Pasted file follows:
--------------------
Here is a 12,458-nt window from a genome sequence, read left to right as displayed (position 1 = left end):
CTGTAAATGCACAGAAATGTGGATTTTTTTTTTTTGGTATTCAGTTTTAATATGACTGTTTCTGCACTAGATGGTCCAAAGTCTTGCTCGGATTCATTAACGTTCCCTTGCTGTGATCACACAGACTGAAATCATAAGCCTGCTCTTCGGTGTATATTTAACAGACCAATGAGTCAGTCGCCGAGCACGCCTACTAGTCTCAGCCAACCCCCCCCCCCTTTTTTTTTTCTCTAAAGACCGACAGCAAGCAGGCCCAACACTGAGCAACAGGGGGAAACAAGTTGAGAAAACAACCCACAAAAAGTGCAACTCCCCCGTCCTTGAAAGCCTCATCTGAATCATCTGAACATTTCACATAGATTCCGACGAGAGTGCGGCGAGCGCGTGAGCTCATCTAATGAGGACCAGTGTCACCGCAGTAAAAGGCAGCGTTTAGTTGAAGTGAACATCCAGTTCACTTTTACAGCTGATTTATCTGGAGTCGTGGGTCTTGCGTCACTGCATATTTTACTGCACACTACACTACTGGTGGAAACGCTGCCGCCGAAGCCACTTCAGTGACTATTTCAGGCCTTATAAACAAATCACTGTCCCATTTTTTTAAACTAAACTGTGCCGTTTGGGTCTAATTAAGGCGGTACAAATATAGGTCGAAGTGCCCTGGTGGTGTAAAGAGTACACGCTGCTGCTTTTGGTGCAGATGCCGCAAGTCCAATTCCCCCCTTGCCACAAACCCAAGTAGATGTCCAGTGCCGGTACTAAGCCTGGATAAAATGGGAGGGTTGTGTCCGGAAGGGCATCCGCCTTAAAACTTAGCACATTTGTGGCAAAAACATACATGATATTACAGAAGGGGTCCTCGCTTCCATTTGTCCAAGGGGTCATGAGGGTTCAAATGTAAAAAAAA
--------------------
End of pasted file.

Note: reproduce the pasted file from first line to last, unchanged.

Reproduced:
Here is a 12,458-nt window from a genome sequence, read left to right as displayed (position 1 = left end):
CTGTAAATGCACAGAAATGTGGATTTTTTTTTTTTGGTATTCAGTTTTAATATGACTGTTTCTGCACTAGATGGTCCAAAGTCTTGCTCGGATTCATTAACGTTCCCTTGCTGTGATCACACAGACTGAAATCATAAGCCTGCTCTTCGGTGTATATTTAACAGACCAATGAGTCAGTCGCCGAGCACGCCTACTAGTCTCAGCCAACCCCCCCCCCCTTTTTTTTTTCTCTAAAGACCGACAGCAAGCAGGCCCAACACTGAGCAACAGGGGGAAACAAGTTGAGAAAACAACCCACAAAAAGTGCAACTCCCCCGTCCTTGAAAGCCTCATCTGAATCATCTGAACATTTCACATAGATTCCGACGAGAGTGCGGCGAGCGCGTGAGCTCATCTAATGAGGACCAGTGTCACCGCAGTAAAAGGCAGCGTTTAGTTGAAGTGAACATCCAGTTCACTTTTACAGCTGATTTATCTGGAGTCGTGGGTCTTGCGTCACTGCATATTTTACTGCACACTACACTACTGGTGGAAACGCTGCCGCCGAAGCCACTTCAGTGACTATTTCAGGCCTTATAAACAAATCACTGTCCCATTTTTTTAAACTAAACTGTGCCGTTTGGGTCTAATTAAGGCGGTACAAATATAGGTCGAAGTGCCCTGGTGGTGTAAAGAGTACACGCTGCTGCTTTTGGTGCAGATGCCGCAAGTCCAATTCCCCCCTTGCCACAAACCCAAGTAGATGTCCAGTGCCGGTACTAAGCCTGGATAAAATGGGAGGGTTGTGTCCGGAAGGGCATCCGCCTTAAAACTTAGCACATTTGTGGCAAAAACATACATGATATTACAGAAGGGGTCCTCGCTTCCATTTGTCCAAGGGGTCATGAGGGTTCAAATGTAAAAAAAA